Hippophae

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The Sea Buckthorn, in Latin Hippophae rhamnoides, is a large thorny bush or small tree known for its decorative fruits that deserves to be planted more in our gardens: its flexible habit and thin, silver-grey leaves give it a beautiful appearance of a bushy willow, and its discreet flowering gives way to an abundant fruiting of a beautiful orange, on the female plants. There is no bush more resistant than this Sea Buckthorn native to dunes in Europe (including France), Asia, and North America. Very hardy, deciduous in winter, well adapted to poor and salty soils, tolerant of drought once established, the Sea Buckthorn only fears shade, which can be fatal to it. The decorative and edible fruits of this plant called 'shiny thorn' are particularly rich in vitamin A and C, and antioxidants. Raw, these berries are acidic, but they can be prepared into marmalade or jelly. It is essential to plant a male Sea Buckthorn near female Sea Buckthorns for fruit production.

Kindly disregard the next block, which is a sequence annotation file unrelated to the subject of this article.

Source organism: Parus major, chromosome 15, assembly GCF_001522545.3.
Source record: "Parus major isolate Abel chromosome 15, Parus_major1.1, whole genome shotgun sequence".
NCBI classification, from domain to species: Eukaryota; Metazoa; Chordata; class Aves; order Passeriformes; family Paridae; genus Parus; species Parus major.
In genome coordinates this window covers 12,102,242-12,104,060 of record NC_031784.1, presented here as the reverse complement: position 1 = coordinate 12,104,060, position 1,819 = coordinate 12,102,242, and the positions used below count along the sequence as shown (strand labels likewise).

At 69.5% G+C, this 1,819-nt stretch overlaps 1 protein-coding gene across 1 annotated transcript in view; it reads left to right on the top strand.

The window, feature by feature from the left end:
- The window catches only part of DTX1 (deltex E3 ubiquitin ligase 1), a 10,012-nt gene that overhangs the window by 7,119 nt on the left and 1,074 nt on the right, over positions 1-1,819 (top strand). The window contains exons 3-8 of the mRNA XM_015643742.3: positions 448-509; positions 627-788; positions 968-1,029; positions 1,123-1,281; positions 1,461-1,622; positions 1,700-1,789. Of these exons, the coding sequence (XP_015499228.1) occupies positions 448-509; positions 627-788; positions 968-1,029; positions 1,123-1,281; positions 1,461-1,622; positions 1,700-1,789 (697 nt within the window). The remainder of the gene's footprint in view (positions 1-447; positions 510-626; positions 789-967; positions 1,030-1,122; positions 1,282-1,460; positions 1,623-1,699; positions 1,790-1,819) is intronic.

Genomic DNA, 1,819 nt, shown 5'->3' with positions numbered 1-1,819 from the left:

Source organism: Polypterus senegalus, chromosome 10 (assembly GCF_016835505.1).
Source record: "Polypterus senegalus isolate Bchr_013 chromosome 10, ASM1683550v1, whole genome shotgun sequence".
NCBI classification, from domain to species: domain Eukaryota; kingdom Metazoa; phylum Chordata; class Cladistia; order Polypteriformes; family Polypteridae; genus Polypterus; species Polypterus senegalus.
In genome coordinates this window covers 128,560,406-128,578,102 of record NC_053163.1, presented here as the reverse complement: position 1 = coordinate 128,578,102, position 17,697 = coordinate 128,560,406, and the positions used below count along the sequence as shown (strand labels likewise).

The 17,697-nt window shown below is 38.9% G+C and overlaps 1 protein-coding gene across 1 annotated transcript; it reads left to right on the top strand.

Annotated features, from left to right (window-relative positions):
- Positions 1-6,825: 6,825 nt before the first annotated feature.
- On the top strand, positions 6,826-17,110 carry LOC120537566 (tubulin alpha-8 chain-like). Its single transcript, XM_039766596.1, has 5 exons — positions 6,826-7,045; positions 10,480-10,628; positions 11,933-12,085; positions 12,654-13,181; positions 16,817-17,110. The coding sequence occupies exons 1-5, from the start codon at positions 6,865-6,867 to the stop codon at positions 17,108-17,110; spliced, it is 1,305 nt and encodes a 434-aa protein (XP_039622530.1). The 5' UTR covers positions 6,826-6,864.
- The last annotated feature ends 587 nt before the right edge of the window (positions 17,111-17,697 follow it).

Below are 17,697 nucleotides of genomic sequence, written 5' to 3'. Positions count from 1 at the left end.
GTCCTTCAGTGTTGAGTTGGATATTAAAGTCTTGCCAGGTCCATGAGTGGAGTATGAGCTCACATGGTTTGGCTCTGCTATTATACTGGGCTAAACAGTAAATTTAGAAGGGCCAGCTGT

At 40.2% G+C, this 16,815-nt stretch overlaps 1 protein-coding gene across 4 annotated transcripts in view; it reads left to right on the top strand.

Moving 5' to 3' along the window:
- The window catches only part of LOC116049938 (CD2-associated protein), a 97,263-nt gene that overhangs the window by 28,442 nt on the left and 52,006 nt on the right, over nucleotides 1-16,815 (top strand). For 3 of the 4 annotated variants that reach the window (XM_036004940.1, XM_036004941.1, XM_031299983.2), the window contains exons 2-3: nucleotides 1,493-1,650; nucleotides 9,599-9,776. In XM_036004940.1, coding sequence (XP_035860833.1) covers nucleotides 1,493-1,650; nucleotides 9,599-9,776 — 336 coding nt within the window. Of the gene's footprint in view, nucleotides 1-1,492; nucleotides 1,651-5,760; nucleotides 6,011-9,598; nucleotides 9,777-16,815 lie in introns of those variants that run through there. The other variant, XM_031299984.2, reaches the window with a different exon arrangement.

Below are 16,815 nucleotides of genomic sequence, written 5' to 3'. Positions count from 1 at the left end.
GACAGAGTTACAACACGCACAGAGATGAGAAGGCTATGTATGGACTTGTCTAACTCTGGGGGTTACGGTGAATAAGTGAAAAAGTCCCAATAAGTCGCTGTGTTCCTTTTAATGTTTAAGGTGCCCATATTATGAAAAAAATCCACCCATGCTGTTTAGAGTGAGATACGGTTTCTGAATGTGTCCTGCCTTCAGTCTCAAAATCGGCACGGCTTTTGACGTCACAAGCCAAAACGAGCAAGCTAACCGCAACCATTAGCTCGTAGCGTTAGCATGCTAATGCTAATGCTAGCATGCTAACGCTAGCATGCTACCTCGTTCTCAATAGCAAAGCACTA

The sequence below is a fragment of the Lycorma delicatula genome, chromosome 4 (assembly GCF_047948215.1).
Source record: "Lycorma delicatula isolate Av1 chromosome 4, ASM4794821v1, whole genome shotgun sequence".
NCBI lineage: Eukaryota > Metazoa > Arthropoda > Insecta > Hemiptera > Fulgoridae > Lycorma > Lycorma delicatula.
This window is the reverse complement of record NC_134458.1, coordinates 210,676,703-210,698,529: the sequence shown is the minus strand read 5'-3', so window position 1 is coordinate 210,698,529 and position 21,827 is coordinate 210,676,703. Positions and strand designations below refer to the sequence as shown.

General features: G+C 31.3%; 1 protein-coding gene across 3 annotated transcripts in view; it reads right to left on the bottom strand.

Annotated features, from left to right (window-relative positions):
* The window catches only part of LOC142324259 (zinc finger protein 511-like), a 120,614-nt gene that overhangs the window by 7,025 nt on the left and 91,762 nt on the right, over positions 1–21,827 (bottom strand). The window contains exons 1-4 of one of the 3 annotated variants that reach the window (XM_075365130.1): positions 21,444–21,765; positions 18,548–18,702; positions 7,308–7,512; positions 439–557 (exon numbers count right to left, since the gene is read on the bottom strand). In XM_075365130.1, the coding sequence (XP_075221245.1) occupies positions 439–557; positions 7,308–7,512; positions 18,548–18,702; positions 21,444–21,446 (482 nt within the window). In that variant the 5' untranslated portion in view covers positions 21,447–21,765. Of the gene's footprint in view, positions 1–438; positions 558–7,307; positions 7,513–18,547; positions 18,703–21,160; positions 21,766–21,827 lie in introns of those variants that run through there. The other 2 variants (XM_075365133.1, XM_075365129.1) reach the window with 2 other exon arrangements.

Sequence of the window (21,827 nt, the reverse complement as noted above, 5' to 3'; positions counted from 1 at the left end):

The Sea Buckthorn is both an ornamental and useful bush : place it in an informal hedge, or a defensive and fruit-bearing hedge with hawthorn, Poncirus trifoliata, Osage orange, blackthorn, Goumi of Japan, and Elaeagnus for example. Due to its suckers and the presence of nitrogen-fixing nodules on its roots, this bush is valuable for recolonizing and stabilizing sandy or rocky terrain.

 
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